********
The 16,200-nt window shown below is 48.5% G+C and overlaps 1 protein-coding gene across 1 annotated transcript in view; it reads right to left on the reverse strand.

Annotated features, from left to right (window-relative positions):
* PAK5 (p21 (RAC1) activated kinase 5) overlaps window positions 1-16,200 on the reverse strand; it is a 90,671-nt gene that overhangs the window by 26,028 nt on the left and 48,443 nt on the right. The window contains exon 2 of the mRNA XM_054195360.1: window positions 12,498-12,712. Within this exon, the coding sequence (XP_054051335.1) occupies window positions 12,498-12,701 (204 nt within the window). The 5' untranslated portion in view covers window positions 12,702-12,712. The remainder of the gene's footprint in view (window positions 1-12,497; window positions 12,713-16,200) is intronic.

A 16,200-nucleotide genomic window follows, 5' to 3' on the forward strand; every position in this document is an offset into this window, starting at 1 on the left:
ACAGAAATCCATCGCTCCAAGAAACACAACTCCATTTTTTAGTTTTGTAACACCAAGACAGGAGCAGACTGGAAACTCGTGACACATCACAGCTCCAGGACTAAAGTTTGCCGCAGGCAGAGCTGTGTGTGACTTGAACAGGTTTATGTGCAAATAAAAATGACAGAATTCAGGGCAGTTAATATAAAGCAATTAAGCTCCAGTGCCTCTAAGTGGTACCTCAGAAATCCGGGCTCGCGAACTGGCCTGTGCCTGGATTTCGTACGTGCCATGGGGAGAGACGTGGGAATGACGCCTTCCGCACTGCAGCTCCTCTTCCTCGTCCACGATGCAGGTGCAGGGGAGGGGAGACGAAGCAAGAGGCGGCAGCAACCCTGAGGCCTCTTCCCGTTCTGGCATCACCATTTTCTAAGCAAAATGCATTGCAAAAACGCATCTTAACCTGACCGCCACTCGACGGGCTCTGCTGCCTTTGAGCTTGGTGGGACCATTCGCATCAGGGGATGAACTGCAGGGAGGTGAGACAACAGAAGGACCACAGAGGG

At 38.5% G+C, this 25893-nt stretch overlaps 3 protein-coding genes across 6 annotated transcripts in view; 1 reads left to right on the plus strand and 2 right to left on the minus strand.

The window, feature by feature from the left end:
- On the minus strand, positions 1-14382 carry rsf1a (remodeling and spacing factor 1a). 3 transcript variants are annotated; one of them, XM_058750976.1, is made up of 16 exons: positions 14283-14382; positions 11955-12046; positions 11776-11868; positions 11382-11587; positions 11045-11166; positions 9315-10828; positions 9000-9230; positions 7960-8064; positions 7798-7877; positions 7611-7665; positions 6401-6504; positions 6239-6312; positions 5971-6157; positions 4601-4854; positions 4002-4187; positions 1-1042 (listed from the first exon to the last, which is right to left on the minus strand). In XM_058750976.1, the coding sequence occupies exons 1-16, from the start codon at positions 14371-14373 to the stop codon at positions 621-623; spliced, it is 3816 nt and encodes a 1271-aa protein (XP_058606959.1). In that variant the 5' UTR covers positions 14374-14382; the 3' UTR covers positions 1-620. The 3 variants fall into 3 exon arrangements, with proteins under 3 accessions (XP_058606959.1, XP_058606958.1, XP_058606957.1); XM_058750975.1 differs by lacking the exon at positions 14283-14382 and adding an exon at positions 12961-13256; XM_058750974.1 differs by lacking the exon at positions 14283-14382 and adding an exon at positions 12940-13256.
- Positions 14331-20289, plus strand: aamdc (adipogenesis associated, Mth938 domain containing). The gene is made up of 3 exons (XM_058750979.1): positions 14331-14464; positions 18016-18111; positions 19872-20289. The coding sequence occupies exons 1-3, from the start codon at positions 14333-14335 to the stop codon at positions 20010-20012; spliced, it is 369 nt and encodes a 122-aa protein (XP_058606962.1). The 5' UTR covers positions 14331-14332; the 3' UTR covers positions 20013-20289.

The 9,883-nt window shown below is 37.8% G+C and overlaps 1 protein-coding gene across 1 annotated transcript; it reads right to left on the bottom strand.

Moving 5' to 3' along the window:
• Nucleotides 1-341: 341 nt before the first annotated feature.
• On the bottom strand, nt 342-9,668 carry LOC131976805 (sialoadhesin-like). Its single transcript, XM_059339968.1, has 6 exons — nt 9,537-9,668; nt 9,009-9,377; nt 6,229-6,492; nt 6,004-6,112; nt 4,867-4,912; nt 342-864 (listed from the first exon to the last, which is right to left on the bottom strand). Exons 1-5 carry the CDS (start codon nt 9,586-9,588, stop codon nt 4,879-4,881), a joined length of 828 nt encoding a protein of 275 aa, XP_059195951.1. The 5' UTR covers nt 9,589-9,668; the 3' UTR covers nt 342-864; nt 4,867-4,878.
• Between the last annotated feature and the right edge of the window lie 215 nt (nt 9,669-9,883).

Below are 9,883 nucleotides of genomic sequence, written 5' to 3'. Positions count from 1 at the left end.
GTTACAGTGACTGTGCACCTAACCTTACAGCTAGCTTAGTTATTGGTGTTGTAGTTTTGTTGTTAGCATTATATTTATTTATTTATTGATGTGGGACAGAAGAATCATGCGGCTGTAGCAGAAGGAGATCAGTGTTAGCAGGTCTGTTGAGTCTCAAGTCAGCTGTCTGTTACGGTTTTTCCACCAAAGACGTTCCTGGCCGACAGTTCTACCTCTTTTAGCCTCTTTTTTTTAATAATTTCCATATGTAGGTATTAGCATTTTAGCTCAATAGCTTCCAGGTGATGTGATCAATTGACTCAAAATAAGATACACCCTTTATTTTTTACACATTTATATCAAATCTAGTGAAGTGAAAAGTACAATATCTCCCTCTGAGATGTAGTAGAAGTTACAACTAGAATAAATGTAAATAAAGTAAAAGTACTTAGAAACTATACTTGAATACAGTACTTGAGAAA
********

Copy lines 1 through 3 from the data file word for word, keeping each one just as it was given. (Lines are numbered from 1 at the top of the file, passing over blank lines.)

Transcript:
The 16,200-nt window shown below is 48.5% G+C and overlaps 1 protein-coding gene across 1 annotated transcript in view; it reads right to left on the reverse strand.

Annotated features, from left to right (window-relative positions):
* PAK5 (p21 (RAC1) activated kinase 5) overlaps window positions 1-16,200 on the reverse strand; it is a 90,671-nt gene that overhangs the window by 26,028 nt on the left and 48,443 nt on the right. The window contains exon 2 of the mRNA XM_054195360.1: window positions 12,498-12,712. Within this exon, the coding sequence (XP_054051335.1) occupies window positions 12,498-12,701 (204 nt within the window). The 5' untranslated portion in view covers window positions 12,702-12,712. The remainder of the gene's footprint in view (window positions 1-12,497; window positions 12,713-16,200) is intronic.